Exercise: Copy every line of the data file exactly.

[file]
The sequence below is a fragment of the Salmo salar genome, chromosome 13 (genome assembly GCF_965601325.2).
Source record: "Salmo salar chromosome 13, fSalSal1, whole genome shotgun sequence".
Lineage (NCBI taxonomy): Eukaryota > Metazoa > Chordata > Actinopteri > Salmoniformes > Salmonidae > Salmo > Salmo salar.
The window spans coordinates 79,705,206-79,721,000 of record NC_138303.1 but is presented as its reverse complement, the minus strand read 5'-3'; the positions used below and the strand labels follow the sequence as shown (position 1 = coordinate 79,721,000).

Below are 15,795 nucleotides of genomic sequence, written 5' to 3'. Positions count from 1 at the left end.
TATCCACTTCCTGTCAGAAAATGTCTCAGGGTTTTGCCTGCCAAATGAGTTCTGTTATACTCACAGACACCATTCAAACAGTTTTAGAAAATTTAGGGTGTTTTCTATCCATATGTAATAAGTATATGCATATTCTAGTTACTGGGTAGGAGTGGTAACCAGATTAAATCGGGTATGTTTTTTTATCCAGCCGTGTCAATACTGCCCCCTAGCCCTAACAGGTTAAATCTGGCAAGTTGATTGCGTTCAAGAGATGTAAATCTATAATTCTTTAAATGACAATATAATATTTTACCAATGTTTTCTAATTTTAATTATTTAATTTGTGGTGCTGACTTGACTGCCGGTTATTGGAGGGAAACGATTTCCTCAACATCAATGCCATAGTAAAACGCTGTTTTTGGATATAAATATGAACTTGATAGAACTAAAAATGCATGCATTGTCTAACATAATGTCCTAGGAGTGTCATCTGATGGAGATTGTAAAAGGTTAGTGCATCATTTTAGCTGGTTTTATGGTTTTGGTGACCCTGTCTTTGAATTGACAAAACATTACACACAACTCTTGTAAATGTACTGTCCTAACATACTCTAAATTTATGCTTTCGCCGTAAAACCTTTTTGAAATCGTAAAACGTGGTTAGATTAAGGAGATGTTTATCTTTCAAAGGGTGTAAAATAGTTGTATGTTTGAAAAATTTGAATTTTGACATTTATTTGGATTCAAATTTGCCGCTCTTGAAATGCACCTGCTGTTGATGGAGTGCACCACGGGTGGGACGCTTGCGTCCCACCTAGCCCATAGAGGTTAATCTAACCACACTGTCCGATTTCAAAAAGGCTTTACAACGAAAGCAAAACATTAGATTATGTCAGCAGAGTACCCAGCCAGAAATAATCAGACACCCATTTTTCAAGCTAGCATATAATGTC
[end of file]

The sequence below is a fragment of the Salmo salar genome, chromosome 13 (genome assembly GCF_965601325.2).
Source record: "Salmo salar chromosome 13, fSalSal1, whole genome shotgun sequence".
Lineage (NCBI taxonomy): Eukaryota > Metazoa > Chordata > Actinopteri > Salmoniformes > Salmonidae > Salmo > Salmo salar.
The window spans coordinates 79,705,206-79,721,000 of record NC_138303.1 but is presented as its reverse complement, the minus strand read 5'-3'; the positions used below and the strand labels follow the sequence as shown (position 1 = coordinate 79,721,000).

Below are 15,795 nucleotides of genomic sequence, written 5' to 3'. Positions count from 1 at the left end.
TATCCACTTCCTGTCAGAAAATGTCTCAGGGTTTTGCCTGCCAAATGAGTTCTGTTATACTCACAGACACCATTCAAACAGTTTTAGAAAATTTAGGGTGTTTTCTATCCATATGTAATAAGTATATGCATATTCTAGTTACTGGGTAGGAGTGGTAACCAGATTAAATCGGGTATGTTTTTTTATCCAGCCGTGTCAATACTGCCCCCTAGCCCTAACAGGTTAAATCTGGCAAGTTGATTGCGTTCAAGAGATGTAAATCTATAATTCTTTAAATGACAATATAATATTTTACCAATGTTTTCTAATTTTAATTATTTAATTTGTGGTGCTGACTTGACTGCCGGTTATTGGAGGGAAACGATTTCCTCAACATCAATGCCATAGTAAAACGCTGTTTTTGGATATAAATATGAACTTGATAGAACTAAAAATGCATGCATTGTCTAACATAATGTCCTAGGAGTGTCATCTGATGGAGATTGTAAAAGGTTAGTGCATCATTTTAGCTGGTTTTATGGTTTTGGTGACCCTGTCTTTGAATTGACAAAACATTACACACAACTCTTGTAAATGTACTGTCCTAACATACTCTAAATTTATGCTTTCGCCGTAAAACCTTTTTGAAATCGTAAAACGTGGTTAGATTAAGGAGATGTTTATCTTTCAAAGGGTGTAAAATAGTTGTATGTTTGAAAAATTTGAATTTTGACATTTATTTGGATTCAAATTTGCCGCTCTTGAAATGCACCTGCTGTTGATGGAGTGCACCACGGGTGGGACGCTTGCGTCCCACCTAGCCCATAGAGGTTAATCTAACCACACTGTCCGATTTCAAAAAGGCTTTACAACGAAAGCAAAACATTAGATTATGTCAGCAGAGTACCCAGCCAGAAATAATCAGACACCCATTTTTCAAGCTAGCATATAATGTC